Art review: Calum Colvin: Museography

Each of Colvins interventions offers a new perspective on works in the gallery space, using symbolism and metaphor, replica and similitude; where an artists studio becomes a space inhabited by Bonnie Prince Charlie
Each of Colvins interventions offers a new perspective on works in the gallery space, using symbolism and metaphor, replica and similitude; where an artists studio becomes a space inhabited by Bonnie Prince Charlie
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The new V&A, looking like a stranded ship on the shorefront in Dundee, follows the success of DCA. The city has invested hope and resources in both. But the deeper motivation of such projects is usually not art but economics: the hope that art will bring people and people will bring money.

The McManus, Dundee ****

One hundred and fifty years ago, the McManus, the city’s historic gallery and museum, was founded according to a different equation. Then art was not tourist bait, but good in itself, the flower of the plant that was a city’s culture, a vehicle of education and promoting a higher vision.

Too often now the legacy of those ideals loses out in collision with economic demands, but to show that Dundee’s investment in the arts is not only brute economics, the city has also invested in improving the McManus.

The result is impressive. Where before it was cramped and crowded, the revamped Victorian building is now light and spacious.

Calum Colvin has also been invited to mark the McManus’s sesquicentenary, not with an exhibition exactly, but with a series of works distributed throughout the displays.

Artists’ “interventions”, or “responses” of this kind are generally lamentable; their work appears puny and self-absorbed beside real objects imbued with history.

But Colvin is different. His work is complex, thoughtful and witty. It is also by its nature allusive and so admirably suited to the role it is given here, not competing discordantly with the museum’s displays, but joining in, broadening the dialogue beyond bald information towards reflection and even poetry.

It is difficult to find a label to describe Colvin’s hybrid way of working. Ultimately he makes photographs, but before he does so, he paints, constructs and assembles objects of all sorts into a scene in which juxtapositions, interactions and overlays all join to create a rich and complex whole finally unified as a photograph. Here different themes are interwoven with various links to the displays, to photography and to the city’s own history and the people who made it. His overall theme however is perhaps memory: how the grand and the trivial are incorporated into history without discrimination and thence into the myths by which we identify ourselves in our daily lives.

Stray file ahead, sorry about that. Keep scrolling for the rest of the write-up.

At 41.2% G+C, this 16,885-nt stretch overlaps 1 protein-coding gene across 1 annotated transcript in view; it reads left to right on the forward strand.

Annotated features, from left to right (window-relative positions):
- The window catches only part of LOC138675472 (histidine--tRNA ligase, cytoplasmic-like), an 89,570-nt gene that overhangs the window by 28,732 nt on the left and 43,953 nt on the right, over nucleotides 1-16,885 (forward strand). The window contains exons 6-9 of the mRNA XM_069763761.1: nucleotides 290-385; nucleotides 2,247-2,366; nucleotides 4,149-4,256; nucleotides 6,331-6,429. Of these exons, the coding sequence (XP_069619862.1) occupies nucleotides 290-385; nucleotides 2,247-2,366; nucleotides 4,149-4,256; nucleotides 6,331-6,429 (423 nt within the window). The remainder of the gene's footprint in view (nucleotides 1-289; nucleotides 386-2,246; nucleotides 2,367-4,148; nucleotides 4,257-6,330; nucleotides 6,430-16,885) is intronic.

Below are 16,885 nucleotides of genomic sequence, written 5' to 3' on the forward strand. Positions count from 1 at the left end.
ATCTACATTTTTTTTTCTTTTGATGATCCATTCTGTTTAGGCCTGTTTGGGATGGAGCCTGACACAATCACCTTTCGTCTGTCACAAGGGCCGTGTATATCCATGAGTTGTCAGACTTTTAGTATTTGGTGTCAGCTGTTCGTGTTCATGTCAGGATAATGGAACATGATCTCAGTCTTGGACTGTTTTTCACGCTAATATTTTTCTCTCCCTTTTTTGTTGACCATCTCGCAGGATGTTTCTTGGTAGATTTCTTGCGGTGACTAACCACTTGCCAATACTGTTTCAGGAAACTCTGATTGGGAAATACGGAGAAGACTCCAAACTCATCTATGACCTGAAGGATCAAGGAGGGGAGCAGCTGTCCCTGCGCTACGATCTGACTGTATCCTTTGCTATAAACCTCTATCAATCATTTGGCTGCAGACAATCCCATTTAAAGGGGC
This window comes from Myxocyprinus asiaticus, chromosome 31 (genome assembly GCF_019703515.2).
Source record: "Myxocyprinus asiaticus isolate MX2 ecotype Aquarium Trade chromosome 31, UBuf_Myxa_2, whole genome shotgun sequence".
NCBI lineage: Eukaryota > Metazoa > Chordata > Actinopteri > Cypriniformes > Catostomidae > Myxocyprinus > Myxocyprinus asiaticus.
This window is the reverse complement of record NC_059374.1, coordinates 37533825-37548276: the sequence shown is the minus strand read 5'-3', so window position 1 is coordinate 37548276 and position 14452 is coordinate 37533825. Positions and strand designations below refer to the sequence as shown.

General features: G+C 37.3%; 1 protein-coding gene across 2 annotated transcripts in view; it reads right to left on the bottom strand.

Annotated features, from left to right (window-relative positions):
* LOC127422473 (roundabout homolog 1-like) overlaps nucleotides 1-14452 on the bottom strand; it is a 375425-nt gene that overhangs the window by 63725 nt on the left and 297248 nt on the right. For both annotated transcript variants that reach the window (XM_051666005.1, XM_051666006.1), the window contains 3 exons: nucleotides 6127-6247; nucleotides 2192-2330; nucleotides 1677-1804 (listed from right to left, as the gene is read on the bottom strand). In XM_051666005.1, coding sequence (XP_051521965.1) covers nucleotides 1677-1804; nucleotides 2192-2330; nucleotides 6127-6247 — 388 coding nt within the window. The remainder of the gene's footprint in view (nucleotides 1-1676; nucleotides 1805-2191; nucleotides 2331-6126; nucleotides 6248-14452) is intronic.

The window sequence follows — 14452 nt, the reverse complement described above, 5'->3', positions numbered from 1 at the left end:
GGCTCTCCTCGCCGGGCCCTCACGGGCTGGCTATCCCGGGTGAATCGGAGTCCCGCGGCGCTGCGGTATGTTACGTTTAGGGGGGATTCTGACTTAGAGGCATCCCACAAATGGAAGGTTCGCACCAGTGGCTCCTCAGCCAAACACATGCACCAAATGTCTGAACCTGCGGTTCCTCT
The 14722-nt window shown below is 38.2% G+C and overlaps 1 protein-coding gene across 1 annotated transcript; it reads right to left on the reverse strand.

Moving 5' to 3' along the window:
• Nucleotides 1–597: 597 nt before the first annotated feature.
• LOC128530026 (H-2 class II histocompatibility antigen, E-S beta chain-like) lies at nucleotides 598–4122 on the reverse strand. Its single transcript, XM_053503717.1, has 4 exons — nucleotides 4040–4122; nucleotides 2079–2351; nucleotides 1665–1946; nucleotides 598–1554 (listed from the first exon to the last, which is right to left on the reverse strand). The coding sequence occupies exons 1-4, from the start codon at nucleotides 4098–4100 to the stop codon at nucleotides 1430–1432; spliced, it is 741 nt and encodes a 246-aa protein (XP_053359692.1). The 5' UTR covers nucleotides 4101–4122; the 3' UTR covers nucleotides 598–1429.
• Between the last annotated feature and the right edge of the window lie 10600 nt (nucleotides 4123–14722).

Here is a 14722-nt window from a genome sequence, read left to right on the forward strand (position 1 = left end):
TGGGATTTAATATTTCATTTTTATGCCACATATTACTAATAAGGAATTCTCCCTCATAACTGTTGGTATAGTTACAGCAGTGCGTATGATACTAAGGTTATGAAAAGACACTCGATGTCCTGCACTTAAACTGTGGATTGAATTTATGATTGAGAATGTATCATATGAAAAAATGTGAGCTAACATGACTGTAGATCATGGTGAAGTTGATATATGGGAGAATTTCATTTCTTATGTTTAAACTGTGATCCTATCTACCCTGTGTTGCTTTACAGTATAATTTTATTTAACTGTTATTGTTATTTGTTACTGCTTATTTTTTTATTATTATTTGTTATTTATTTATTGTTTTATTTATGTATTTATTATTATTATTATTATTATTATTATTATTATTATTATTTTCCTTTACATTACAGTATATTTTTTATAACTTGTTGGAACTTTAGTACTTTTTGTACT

For this reason, perhaps, however far-flung the links, his images tend to be set in very ordinary domestic interiors. Robert Burns, for instance, has become, not just part of our self-awareness as Scots, but even part of the fabric of our lives and so in Colvin’s portrait he floats ghostlike in someone’s sitting-room. The walls are hung with souvenir plates and portraits of Harry Lauder. A chair is piled with editions of Burns’s verse, but the portrait itself is circular and is surrounded in turn with plates adorned with the poet’s portrait, several designed by Colvin himself. Thus our national poet has become part of our material culture. It is a nice point to make in a museum where too rarely we make just that link, though in reverse, to recognise how material objects feed the intangible ideas from which we construct our identity.

Colvin also brings that thought to bear directly on Dundee’s own history. There is a portrait of William McGonagall, the city’s famous bad poet. But Colvin again asks us to look beyond the myth. The portrait is a stereoscopic image, red and green glasses provided. You see McGonagall, quite literally, not in the two-dimensions of the popular image, but in three, in the round in fact and with aspects of his real persona as a travelling showman incorporated into the image.

The Polar explorer Robert Robert Falcon Scott’s association with the city is there in his ship, Discovery, built in Dundee and moored alongside the evolving V&A. Both Scott and his nemesis, Ronald Amundsen, are present here in characteristically allusive portraits.

One of the most telling images offers a commentary on John Pettie’s painting, Disbanded, of a Highland soldier returning home in a wintry landscape. Colvin’s Highlander, however, is a domestic ghost striding through someone’s living room with his foot a sketch on the telly. On the wall is a collection of tourist-style images of other indigenous peoples exploited in the name of Empire while two fat Toby jug imperialists enjoy a casual cup of tea.

In Cruthni, Colvin returns to the theme of indigenous people. The Cruithni were apparently one such Scottish tribe, and he invokes them in a picture hanging behind the museum’s Pictish stones. His image is a battered standing stone in a desolate rocky landscape. It carries neither carving nor inscription, but a huge thumb print, the telltale trace, not just of human presence in general, but of an individual presence, a reminder that the people who inhabited Scara Brae, present in a curling photo, were individuals just like us.

Some of Colvin’s Jacobite images hang among the museum’s Jacobite collection. Unidentified Aircraft is a cloudy homage to Edward Baird’s painting of the same name of a Nazi bombing raid on Montrose. Colvin’s commentaries on photography itself are intriguing too. Most striking is A Caucus Race, an image from Alice in Wonderland, but where Alice meets a dodo, and the dodo it seems is a metaphor for the passing of analogue photography supplanted by digital. It is nevertheless still an object of wonder.

DUNCAN MACMILLAN

Until 29 October